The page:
|Author Heidi Ashworth|
As the sixth girl born into a family of smart women, I had something to prove and I set out to do so at a rather young age. I was only four when I wandered into my 17-year-old sister’s bedroom and spied the paperback novel she was reading. The cover was just too swoony to ignore: a man with a bandaged head propped against the pillows of a bed draped with a colorful patchwork quilt. Beside him sat a lovely young lady, her hand tender on his arm.
I should have been too young to pick up on the implied message, but having five older sisters is an education. In fact, I was already in the throes of a dizzying crush on one of their boyfriends. He had a California tan (we lived in the San Francisco Bay area), very white teeth (his father was a dentist) and his sun-streaked hair curled just right against his brow. In my hand was an illustration that seemed to encapsulate all that my tiny heart felt. As such, I had to have that book.
|Miss Delacourt Speaks Her Mind|
I begged, I pleaded, and cried until my sister said she would give me the book if I could read it. I opened the cover and read the first three words before, in her shock, she slipped the book from my hands and marched away. I never saw that book again. Some years later I learned that the stories she and my other sisters were reading so avidly were Regency romances, particularly those by Georgette Heyer. I promptly attempted to write my own, but knowing nothing about the genre, or romance novels, or book-writing in particular, I ended up with a (very) short contemporary story that took place in Paris. It was, of course, awful, including my use of the word “sashay” to describe the way the heroine made her way down the “gangplank” of an airplane.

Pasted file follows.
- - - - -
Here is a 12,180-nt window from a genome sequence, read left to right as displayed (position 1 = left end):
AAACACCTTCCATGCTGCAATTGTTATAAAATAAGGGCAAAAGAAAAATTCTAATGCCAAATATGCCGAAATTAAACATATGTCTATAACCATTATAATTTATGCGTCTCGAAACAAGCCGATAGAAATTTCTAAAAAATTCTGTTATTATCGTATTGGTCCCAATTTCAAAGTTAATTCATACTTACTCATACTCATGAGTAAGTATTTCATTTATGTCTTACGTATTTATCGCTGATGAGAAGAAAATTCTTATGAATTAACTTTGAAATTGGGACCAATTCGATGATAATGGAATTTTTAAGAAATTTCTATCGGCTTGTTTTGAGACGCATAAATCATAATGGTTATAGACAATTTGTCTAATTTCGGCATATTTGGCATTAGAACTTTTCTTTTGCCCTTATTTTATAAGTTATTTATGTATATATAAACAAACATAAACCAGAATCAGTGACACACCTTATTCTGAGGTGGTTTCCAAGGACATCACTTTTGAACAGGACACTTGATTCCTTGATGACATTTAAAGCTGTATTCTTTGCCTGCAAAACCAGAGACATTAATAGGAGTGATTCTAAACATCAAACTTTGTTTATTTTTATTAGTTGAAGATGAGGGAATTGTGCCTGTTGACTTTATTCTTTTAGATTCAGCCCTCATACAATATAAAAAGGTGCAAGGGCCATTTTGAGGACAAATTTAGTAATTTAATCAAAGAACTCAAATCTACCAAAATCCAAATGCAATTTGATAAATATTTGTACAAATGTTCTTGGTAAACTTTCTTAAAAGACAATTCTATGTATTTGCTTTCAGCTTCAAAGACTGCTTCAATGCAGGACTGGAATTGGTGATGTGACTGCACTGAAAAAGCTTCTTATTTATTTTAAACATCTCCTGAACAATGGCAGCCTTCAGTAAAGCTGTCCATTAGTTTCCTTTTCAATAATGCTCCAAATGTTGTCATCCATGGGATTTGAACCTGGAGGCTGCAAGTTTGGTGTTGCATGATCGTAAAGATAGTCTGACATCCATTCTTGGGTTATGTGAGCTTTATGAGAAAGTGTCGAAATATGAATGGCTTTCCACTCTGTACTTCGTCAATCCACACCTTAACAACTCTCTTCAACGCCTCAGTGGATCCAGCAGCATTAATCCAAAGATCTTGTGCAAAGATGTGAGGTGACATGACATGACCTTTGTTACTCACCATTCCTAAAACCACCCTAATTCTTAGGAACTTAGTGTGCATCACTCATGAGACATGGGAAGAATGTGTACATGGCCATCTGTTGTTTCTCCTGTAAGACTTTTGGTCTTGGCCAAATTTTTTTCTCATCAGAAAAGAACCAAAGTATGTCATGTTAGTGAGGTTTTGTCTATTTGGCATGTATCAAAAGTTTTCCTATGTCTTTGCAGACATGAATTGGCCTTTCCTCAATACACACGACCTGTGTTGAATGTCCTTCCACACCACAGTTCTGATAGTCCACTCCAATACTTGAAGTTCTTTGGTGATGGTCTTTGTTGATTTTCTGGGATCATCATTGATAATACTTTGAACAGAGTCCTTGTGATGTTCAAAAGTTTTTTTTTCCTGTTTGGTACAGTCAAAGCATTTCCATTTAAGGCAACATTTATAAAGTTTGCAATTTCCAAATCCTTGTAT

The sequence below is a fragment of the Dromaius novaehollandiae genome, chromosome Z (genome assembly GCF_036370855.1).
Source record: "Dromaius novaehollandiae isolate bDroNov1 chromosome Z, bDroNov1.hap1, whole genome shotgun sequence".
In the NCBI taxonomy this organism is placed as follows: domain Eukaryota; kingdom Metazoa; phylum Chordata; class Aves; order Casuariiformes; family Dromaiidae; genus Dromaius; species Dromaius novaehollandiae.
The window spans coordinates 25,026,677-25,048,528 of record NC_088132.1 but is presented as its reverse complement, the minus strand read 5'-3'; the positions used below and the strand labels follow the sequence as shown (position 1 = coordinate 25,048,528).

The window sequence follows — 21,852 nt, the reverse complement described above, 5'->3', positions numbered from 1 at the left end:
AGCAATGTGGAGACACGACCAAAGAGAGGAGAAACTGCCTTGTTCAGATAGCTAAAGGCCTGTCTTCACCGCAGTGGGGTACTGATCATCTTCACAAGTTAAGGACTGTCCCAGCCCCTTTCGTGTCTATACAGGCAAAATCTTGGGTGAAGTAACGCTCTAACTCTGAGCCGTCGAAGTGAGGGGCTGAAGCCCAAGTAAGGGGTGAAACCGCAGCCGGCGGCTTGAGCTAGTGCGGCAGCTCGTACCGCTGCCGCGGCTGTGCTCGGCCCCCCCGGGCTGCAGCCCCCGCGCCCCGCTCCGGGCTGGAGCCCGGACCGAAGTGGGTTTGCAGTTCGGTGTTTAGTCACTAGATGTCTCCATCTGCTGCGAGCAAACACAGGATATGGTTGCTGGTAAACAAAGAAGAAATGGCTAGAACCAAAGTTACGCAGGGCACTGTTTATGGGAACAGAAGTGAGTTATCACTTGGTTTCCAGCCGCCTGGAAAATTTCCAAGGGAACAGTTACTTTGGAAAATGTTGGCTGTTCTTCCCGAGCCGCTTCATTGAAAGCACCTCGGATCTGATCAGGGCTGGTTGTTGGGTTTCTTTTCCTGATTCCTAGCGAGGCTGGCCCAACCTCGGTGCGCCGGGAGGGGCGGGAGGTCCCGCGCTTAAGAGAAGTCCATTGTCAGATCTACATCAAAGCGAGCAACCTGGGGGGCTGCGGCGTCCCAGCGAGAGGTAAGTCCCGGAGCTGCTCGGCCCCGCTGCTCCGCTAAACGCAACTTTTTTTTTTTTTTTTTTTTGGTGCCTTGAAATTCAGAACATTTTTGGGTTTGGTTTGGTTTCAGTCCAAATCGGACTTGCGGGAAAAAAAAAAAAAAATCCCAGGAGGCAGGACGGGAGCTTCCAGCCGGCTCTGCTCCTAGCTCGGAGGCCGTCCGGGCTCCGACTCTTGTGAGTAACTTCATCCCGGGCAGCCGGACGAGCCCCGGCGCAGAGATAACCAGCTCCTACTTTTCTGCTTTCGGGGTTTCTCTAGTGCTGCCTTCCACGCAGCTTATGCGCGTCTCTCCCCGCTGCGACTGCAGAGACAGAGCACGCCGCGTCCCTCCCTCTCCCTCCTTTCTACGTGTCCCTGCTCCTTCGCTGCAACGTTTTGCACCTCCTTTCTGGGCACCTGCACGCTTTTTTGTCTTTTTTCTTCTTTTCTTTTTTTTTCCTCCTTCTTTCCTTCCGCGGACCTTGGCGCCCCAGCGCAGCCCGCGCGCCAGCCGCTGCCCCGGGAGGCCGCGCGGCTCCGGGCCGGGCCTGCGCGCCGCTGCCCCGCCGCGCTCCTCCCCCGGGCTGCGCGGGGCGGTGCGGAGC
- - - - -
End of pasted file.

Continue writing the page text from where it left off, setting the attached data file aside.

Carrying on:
|O'er the River Liffey by Heidi Ashworth|
This was when another sister introduced me to the fantasy genre to which I was faithful to the point of exclusivity until I was twenty-five. Then I read my first Regency romance and I immediately abandoned the fantasy novel I was working on to write a “Regency”. The result was eventually published in 2008 by Avalon Books as Miss Delacourt Speaks Her Mind. It does not have a scene with a patchwork quilt or a wounded hero. However, it does contain one with a fainting heroine who is carried to safety by a frantic “Regency dandy”. I can’t express how much I love these two characters who knocked on the door of my brain and demanded I tell their story. I have been writing Regency romance ever since.
My most recent release, O’er the River Liffey, takes place in Ireland just after the defeat of Napoleon at Waterloo. It is part of the Power of the Matchmaker series and includes sights and characters inspired by my 2014 trip to one of the most magical places on earth. I directed the photo shoot for the cover photo for O’er the River Liffey in England last year. Tales of that day, my books, and my travels can be found on my blog at www.heidiashworth.blogspot.com
Oh! And the name of the book with the wounded hero? The Talisman Ring by Georgette Heyer. The copy I read had a much less interesting cover but I recognized the scene the moment I read it—over twenty years later.